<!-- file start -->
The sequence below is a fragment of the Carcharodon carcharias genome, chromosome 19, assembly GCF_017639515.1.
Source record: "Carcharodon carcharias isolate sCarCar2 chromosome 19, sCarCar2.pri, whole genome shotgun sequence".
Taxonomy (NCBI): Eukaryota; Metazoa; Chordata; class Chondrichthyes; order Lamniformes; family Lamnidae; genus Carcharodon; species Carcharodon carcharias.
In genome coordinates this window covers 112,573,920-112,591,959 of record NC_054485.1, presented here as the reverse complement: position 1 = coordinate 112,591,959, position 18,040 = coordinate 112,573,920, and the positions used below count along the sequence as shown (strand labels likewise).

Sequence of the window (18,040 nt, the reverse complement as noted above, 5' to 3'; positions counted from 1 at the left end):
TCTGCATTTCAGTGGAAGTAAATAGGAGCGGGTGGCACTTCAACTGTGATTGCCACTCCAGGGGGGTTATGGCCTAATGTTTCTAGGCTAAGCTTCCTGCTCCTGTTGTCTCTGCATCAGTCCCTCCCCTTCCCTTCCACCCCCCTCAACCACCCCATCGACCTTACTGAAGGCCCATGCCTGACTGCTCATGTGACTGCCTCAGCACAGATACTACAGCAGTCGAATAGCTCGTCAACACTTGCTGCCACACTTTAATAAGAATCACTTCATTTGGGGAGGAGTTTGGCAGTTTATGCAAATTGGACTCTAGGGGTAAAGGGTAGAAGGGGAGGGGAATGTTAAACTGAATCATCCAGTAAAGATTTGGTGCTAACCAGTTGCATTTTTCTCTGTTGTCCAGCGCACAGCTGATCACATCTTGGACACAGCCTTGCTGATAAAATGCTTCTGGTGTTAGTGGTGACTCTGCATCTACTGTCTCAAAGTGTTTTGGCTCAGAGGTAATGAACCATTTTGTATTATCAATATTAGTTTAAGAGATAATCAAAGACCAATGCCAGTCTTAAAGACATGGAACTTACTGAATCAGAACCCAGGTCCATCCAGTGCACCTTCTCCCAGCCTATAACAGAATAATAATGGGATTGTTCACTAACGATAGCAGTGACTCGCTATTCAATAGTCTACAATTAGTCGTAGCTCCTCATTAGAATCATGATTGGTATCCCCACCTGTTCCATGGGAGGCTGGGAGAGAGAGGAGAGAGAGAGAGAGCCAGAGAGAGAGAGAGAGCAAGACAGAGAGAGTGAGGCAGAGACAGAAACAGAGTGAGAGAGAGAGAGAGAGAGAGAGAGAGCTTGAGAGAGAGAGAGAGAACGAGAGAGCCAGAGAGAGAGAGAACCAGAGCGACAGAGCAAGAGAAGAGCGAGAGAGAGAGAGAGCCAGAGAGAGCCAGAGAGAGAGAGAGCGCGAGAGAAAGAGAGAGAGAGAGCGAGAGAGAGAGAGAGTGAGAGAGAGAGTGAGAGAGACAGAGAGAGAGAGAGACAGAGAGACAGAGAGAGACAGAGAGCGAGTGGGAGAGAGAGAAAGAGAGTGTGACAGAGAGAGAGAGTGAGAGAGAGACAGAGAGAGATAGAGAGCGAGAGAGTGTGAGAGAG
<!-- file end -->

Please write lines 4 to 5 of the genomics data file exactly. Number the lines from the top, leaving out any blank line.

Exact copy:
In genome coordinates this window covers 112,573,920-112,591,959 of record NC_054485.1, presented here as the reverse complement: position 1 = coordinate 112,591,959, position 18,040 = coordinate 112,573,920, and the positions used below count along the sequence as shown (strand labels likewise).

Sequence of the window (18,040 nt, the reverse complement as noted above, 5' to 3'; positions counted from 1 at the left end):